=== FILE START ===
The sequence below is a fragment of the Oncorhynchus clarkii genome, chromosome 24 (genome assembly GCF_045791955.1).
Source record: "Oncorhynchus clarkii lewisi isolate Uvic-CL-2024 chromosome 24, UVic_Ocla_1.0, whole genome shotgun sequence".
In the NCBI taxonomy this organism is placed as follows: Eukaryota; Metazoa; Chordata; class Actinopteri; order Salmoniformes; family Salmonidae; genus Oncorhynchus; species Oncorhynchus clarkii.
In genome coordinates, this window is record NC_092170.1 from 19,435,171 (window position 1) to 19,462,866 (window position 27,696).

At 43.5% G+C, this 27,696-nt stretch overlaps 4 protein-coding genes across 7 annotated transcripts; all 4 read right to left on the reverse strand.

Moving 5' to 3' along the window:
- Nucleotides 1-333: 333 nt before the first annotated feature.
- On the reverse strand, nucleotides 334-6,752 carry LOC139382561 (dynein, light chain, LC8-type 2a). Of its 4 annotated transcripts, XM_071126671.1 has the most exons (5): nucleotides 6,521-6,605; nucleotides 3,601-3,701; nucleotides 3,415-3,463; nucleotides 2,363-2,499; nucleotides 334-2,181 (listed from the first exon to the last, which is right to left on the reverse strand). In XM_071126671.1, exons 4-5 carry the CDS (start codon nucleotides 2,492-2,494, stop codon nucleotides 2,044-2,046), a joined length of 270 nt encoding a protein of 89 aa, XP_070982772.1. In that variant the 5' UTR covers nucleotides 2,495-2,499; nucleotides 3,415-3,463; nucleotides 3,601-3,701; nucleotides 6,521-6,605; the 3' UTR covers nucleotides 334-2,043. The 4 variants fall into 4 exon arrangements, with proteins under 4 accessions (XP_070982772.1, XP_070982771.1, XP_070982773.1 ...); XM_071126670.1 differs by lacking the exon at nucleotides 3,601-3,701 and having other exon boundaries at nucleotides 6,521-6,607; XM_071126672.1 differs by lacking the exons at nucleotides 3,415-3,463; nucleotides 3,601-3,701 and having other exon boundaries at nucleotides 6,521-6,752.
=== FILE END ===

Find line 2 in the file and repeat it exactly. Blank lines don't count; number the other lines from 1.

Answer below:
Source record: "Oncorhynchus clarkii lewisi isolate Uvic-CL-2024 chromosome 24, UVic_Ocla_1.0, whole genome shotgun sequence".